SURVEY AND SUMMARY
Sequence-specific binding of single-stranded RNA:
is there a code for recognition?
Sigrid D. Auweter1,2, Florian C. Oberstrass1,2and Fre ´de ´ric H.-T. Allain1,*
1Department of Biology, Institute for Molecular Biology and Biophysics, ETH Zu ¨rich, CH-8093 Zu ¨rich, Switzerland
and2Molecular Life Science PhD Program, Zu ¨rich, Switzerland
Received July 5, 2006; Revised and Accepted August 8, 2006
by a certain protein based on its amino acid sequence
or its structure would provide a useful tool for the
design of RNA binders with desired sequence-
specificity. Such de novo designed RNA binders
could be of extraordinary use in both medical and
help to predict the cellular functions of RNA-binding
proteins that have not yet been extensively studied. A
comparative analysis of Pumilio homology domains,
zinc-containing RNA binders, hnRNP K homology
domains and RNA recognition motifs is performed in
this review. Based on this, a set of binding rules is
proposed that hints towards a code for RNA recogni-
tion by these domains. Furthermore, we discuss the
intermolecular interactions that are important for RNA
binding and summarize their importance in providing
affinity and specificity.
One of the prime motivations for studying the structures of
protein–RNA complexes is to gain a better understanding of
dict the sequences that are recognized by a protein based on the
neering RNA-binding domains for medical or basic research
applications as was done for DNA-binding proteins (1). Further-
the cellular functions of RNA-binding proteins.
Many different types of single-stranded RNA (ssRNA)-
binding domains have been identified to date and a very
instructive review on their structures has been published
recently (2). Although some of these domains are very abun-
dant, i.e. found in hundreds of proteins within one species and
present across all kingdoms of life, such as the RNA recogni-
tion motif domain (RBD/RRM/RNP domain) and the hnRNP
K homology (KH) domain, others are quite unique, either
because the domain is confined to a single species or a spe-
cific function (i.e. viral or cap-binding proteins).
recognition modes of four different types of RNA-binding units,
namely PUF repeats, zinc-binding domains, KH domains and
RRM domains. All of these RNA-binding entities consist of
small protein domains or repeats of 35–90 amino acids in size
that bind sequence-specifically to ssRNA and are often found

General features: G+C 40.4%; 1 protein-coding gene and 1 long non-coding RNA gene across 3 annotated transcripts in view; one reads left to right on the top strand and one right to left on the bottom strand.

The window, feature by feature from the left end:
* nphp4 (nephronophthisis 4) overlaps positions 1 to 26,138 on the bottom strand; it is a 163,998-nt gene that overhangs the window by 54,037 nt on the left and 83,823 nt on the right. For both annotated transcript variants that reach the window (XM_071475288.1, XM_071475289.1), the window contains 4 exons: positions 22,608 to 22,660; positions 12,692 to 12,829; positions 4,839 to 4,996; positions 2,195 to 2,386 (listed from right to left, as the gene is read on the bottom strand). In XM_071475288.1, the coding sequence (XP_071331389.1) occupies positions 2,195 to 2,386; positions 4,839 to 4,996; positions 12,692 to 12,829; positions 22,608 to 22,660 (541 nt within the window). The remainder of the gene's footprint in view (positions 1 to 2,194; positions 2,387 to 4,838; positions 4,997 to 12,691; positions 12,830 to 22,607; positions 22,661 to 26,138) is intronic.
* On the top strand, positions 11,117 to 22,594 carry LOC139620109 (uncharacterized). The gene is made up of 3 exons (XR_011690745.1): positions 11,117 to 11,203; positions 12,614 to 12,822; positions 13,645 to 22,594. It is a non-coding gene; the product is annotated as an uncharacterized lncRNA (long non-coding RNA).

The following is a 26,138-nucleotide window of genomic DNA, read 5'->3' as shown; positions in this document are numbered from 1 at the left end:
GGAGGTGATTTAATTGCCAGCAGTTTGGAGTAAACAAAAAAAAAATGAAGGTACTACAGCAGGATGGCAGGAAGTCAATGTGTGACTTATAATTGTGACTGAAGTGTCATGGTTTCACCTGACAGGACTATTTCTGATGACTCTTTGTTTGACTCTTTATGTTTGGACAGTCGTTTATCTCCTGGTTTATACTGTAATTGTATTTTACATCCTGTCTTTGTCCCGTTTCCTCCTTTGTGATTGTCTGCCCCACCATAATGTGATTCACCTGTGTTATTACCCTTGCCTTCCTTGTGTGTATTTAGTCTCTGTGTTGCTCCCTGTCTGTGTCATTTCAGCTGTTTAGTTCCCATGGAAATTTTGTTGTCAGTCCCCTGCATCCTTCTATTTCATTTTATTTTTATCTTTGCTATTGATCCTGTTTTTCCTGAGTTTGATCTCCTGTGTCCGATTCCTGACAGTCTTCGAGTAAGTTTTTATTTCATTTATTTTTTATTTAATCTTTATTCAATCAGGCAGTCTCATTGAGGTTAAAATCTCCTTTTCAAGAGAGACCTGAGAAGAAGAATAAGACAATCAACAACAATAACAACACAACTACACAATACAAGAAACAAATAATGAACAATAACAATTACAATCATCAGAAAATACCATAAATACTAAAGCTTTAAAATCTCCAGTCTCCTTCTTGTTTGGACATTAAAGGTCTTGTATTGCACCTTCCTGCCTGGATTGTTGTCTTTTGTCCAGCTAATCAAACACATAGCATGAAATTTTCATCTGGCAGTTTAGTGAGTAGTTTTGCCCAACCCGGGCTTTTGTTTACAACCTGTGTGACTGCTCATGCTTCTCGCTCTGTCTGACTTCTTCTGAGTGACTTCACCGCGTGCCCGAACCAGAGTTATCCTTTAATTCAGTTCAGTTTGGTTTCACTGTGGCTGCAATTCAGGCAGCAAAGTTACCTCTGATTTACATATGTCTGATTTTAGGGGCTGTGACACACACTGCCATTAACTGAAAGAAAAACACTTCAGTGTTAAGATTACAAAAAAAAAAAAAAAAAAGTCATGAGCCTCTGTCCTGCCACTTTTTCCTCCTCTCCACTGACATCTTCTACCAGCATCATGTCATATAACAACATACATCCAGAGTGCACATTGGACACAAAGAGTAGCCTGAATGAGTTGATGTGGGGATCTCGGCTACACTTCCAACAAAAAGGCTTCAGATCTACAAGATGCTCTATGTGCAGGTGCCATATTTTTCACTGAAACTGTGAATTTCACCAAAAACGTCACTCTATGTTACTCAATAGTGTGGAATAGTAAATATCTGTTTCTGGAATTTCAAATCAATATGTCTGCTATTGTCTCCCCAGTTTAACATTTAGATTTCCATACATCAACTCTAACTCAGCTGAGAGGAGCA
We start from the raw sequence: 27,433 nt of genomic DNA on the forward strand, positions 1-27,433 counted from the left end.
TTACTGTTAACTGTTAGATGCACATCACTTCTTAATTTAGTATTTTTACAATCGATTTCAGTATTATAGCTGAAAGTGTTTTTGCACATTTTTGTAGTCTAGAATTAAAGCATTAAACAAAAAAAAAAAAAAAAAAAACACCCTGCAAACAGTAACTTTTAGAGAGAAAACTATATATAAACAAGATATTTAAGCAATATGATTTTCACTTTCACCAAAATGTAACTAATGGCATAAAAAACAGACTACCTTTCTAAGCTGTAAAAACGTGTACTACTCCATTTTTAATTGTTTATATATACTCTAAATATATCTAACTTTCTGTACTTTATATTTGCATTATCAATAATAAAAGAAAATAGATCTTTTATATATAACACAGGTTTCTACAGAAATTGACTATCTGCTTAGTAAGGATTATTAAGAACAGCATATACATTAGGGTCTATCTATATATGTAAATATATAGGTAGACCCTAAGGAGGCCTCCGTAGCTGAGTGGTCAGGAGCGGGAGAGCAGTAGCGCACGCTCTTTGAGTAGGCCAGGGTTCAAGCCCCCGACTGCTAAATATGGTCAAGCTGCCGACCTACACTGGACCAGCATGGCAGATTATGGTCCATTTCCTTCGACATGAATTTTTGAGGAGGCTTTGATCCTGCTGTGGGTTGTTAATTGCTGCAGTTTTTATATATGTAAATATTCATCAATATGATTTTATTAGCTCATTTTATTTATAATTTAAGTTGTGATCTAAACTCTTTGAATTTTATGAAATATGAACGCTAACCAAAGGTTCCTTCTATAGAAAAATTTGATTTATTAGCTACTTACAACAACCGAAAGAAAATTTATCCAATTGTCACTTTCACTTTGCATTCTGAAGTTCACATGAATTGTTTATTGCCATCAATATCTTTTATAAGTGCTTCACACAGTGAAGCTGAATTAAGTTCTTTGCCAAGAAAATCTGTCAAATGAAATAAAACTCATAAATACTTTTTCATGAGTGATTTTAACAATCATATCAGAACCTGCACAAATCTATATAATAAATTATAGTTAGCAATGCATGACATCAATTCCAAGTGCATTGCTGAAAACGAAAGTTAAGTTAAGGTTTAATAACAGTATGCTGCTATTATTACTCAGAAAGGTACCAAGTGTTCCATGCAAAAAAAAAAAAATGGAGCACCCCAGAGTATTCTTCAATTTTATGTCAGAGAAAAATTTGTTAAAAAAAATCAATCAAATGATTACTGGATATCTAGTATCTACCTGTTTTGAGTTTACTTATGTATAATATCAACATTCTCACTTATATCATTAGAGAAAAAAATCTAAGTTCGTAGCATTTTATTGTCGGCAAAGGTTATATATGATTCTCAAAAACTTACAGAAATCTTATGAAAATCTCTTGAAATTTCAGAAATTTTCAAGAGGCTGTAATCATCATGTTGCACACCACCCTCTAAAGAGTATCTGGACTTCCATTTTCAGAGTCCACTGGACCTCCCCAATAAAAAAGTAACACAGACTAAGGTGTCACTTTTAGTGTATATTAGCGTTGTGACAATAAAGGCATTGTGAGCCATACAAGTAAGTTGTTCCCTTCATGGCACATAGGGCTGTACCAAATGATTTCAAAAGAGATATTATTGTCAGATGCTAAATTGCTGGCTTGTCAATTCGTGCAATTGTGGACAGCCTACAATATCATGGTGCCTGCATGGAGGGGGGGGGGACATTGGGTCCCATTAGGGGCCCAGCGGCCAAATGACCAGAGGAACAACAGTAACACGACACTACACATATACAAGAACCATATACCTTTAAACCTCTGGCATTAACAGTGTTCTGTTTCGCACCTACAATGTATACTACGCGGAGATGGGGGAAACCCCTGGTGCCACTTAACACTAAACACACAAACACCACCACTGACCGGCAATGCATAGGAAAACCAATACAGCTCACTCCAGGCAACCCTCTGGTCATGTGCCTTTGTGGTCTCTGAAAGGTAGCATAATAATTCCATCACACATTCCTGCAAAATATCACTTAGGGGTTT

in multiple copies within a single protein. Furthermore, recent
complex structures have extended the knowledge of the modes
the nature andoriginoftheintermolecular interactionsthat drive
propose a set of binding rules that could be useful for rational
design of de novo sequence-specific RNA binders.
SMALL PROTEIN DOMAINS THAT BIND ssRNA
The Pumilio homology domain
Members of the PUF protein family (named based on
the initially identified members Drosophila Pumilio and
Caenorhabditis elegans FBF) play an important role in the
regulation of development in a wide variety of species.
PUF proteins influence mRNA stability and translation by
sequence-specifically binding to 30-untranslated regions
(3,4). PUF proteins contain a C-terminal RNA-binding
domain known as Pumilio homology domain (PUM-HD).
The PUM-HD of human Pumilio1 is composed of eight 37
amino acid PUF repeats flanked by an N- and a C-terminal
PUF related sequence. The structure of human Pumilio1 in
complex with a 10 nt ssRNA has been determined by X-ray
crystallography (5). The PUF repeats, which consist of three
a-helices each, pack together in a curved structure that resem-
bles about half of a donut with a diameter of ?80 s (6).
*To whom correspondence should be addressed. Tel: +41 44 633 3940; Fax: +41 44 63 31294; Email: email@example.com
The authors wish it to be known that, in their opinion, the first two authors should be regarded as joint First Authors
? 2006 The Author(s).
This is an Open Access article distributed under the terms of the Creative Commons Attribution Non-Commercial License (http://creativecommons.org/licenses/
by-nc/2.0/uk/) which permits unrestricted non-commercial use, distribution, and reproduction in any medium, provided the original work is properly cited.
Published online 18 September 2006 Nucleic Acids Research, 2006, Vol. 34, No. 174943–4959
The RNA is bound as an extended strand to the inner surface
with each nucleotide contacting two consecutive repeats (5).
All the phosphates are solvent exposed, while the bases
make the contacts to the protein side-chains (Figure 1A).
The second helix (a2) of each repeat participates in
RNA binding. For each nucleotide, the side-chain of the
fourth amino acid in helix 2 stacks on top of the base
while the side-chains of the third and seventh amino acid
of the helix are hydrogen-bonded to its Watson–Crick
edge. In addition, the fourth amino acid side-chain of the fol-
lowing repeat is stacked underneath the base (Figure 1A).
Thus, there is a continuous alternate stacking between